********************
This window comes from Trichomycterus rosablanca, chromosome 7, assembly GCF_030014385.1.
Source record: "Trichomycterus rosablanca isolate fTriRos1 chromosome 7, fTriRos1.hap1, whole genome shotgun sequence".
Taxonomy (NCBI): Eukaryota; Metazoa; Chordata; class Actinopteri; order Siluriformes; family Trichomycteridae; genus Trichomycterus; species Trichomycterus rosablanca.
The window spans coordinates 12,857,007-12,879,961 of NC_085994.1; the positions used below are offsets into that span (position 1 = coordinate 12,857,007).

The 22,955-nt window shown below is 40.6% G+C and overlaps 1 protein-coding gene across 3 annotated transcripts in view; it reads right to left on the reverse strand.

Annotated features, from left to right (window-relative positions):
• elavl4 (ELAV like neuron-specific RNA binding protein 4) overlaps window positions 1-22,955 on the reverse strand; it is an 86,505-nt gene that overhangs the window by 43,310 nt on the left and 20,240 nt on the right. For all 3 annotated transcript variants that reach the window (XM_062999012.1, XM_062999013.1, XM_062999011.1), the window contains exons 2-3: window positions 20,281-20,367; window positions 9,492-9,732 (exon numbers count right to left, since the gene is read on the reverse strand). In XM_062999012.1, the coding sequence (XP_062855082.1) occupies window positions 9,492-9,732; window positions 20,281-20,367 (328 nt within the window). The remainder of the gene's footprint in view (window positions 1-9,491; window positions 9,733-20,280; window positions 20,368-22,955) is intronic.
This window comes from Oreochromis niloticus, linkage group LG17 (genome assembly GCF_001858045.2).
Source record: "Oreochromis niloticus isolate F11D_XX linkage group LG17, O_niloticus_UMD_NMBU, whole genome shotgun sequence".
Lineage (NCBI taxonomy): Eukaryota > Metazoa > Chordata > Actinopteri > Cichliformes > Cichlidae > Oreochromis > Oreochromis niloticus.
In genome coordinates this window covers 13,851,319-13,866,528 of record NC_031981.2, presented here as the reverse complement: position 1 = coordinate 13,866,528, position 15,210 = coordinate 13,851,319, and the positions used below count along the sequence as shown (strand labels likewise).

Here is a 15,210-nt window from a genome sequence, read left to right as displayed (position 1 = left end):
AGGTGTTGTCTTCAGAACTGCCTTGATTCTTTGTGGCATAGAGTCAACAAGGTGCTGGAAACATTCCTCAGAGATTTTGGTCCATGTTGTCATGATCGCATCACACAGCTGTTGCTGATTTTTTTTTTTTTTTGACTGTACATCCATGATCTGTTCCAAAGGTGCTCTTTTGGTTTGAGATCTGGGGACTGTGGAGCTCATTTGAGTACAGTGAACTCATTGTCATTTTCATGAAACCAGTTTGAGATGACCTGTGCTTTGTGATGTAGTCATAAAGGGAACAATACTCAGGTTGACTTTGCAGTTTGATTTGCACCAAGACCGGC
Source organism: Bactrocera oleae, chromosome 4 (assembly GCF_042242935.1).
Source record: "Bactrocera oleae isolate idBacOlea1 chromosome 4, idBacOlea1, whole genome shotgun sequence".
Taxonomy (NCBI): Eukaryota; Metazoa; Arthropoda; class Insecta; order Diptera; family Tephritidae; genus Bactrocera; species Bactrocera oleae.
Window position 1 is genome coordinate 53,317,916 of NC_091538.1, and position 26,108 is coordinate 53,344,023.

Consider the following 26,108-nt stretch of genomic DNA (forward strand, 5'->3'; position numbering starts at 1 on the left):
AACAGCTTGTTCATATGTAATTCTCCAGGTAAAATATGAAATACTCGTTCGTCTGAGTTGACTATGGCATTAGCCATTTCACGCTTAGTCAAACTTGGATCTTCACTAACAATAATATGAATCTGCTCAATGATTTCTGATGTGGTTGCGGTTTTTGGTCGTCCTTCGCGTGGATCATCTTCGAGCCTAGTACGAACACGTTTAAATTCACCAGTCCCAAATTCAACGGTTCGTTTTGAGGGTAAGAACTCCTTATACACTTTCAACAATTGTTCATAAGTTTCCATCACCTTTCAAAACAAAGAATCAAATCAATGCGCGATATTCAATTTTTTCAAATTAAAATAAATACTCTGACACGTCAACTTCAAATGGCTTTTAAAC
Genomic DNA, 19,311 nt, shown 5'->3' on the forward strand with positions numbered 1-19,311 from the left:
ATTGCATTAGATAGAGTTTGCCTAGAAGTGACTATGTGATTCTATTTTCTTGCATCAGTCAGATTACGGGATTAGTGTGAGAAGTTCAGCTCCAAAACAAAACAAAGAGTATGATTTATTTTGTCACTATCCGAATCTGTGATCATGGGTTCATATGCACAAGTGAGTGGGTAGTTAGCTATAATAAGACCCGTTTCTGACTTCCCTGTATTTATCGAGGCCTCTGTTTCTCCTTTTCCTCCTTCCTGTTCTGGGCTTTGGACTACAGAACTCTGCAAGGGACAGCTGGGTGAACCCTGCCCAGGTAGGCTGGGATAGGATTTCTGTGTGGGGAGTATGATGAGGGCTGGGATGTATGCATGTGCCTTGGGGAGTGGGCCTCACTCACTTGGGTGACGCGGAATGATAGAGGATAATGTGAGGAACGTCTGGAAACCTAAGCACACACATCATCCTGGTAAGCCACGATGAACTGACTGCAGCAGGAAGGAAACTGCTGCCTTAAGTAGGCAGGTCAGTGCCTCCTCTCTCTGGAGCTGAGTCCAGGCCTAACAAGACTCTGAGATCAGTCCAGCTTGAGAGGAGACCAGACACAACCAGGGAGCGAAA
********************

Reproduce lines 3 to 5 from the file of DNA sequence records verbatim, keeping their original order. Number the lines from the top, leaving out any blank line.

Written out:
Taxonomy (NCBI): Eukaryota; Metazoa; Chordata; class Actinopteri; order Siluriformes; family Trichomycteridae; genus Trichomycterus; species Trichomycterus rosablanca.
The window spans coordinates 12,857,007-12,879,961 of NC_085994.1; the positions used below are offsets into that span (position 1 = coordinate 12,857,007).

The 22,955-nt window shown below is 40.6% G+C and overlaps 1 protein-coding gene across 3 annotated transcripts in view; it reads right to left on the reverse strand.